Only a fifth of employers have met the first of the “core standards” recommended by a government-commissioned report into improving the mental health of employees, it has been suggested.
Just 19% of senior HR and finance professionals surveyed by Howden’s employee benefits and wellbeing division said they had achieved the first standard put forward by the Thriving at Work review to “produce, implement and communicate a mental health at work plan”.
Almost half (48%) of the 150 people polled had not made any progress at all towards this standard.
Head of benefits strategy Steve Herbert said: “Poor workplace mental health has long been recognised as a key challenge for companies. It is the main cause of sickness absence in the UK, with estimates suggesting it costs UK employers between £33bn and £42bn each year.
“The first core standard is a vital milestone for any organisation serious about improving their workforce mental health. The fact that so few employers have yet achieved even this level of compliance with the recommendations is indicative of the challenges employers perceive in tackling this often-sensitive issue.”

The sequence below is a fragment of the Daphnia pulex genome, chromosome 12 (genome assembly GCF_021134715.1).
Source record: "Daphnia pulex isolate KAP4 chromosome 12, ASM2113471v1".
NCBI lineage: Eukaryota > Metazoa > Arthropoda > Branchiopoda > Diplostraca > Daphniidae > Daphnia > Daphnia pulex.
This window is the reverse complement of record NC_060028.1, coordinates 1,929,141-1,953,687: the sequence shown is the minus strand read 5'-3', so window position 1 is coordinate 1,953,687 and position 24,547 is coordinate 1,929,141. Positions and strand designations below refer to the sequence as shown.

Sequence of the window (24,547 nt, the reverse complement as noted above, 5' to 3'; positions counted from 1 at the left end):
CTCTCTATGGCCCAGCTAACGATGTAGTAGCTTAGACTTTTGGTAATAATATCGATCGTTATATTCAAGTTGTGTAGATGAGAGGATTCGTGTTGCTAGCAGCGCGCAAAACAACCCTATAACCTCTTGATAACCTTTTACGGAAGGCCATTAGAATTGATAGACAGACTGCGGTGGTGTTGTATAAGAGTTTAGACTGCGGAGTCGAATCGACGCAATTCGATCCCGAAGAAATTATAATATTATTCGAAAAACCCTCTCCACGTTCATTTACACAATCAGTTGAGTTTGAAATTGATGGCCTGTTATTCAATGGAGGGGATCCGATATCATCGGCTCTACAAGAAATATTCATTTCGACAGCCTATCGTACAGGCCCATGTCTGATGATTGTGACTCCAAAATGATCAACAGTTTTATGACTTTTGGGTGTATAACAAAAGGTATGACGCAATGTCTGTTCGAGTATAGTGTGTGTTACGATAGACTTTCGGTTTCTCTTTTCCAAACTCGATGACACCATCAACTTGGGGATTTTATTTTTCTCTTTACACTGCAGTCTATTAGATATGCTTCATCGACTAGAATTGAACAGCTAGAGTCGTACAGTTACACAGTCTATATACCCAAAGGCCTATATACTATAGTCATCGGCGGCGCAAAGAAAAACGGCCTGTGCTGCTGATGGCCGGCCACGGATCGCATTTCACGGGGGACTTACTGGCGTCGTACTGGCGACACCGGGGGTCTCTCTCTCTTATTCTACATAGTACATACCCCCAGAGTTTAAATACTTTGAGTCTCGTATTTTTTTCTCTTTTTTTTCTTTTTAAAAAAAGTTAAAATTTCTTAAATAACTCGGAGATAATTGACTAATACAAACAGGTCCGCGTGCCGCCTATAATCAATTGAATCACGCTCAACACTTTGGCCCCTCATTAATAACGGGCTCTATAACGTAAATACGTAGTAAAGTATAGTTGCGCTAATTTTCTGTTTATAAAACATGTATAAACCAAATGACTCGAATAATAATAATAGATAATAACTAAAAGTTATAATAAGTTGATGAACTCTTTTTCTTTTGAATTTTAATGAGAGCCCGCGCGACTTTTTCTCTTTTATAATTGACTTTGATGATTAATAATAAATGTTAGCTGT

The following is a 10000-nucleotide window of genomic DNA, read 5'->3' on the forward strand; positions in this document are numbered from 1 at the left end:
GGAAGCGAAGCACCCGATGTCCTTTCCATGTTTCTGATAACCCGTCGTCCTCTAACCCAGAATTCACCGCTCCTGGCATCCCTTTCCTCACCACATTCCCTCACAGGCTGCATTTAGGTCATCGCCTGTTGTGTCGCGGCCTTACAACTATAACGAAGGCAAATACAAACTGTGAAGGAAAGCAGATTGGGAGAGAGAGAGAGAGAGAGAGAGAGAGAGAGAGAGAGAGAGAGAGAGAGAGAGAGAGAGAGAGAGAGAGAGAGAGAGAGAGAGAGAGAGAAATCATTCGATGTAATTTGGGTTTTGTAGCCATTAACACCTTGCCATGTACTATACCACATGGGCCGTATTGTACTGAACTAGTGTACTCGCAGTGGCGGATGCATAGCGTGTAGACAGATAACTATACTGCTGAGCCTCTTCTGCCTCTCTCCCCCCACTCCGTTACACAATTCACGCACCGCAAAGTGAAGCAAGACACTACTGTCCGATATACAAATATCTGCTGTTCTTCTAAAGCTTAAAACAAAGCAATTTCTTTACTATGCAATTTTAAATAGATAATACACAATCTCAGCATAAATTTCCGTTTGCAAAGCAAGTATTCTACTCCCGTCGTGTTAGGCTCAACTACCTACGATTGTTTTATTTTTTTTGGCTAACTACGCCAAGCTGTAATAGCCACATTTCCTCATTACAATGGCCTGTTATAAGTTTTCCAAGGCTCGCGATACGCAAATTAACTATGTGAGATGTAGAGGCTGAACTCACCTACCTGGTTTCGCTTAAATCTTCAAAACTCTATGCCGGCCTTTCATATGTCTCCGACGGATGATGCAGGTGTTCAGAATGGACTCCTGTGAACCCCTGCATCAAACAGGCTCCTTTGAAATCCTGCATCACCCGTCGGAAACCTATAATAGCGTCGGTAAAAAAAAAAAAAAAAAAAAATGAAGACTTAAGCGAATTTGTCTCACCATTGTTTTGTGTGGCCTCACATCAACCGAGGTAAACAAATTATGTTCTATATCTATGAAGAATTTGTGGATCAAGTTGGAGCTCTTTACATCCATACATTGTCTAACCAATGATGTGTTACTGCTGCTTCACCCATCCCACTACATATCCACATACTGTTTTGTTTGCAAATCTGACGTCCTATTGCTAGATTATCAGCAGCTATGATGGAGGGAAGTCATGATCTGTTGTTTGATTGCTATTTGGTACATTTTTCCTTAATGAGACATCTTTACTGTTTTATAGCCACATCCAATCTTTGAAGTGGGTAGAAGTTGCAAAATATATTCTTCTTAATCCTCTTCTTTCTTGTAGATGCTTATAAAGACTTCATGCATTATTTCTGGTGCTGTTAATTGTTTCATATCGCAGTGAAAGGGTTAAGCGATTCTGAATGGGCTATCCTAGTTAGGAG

Fewer than one in 10 employers had met all six of the recommended standards, which also include: “develop mental health awareness among employees”, “encourage open conversations about mental health and the support available when employees are struggling”, “routinely monitor employee mental health and wellbeing”, “provide employees with good working conditions and ensure they have a healthy work life balance and opportunities for development” and “promote effective people management through line managers and supervisors”.
However, the majority of those polled said they had made some progress to meeting the standards. Only 16% admitted they had made no progress at all.
Herbert recommended that employers seek professional assistance in implementing a workplace mental health plan to improve their confidence in dealing with a sometimes sensitive area.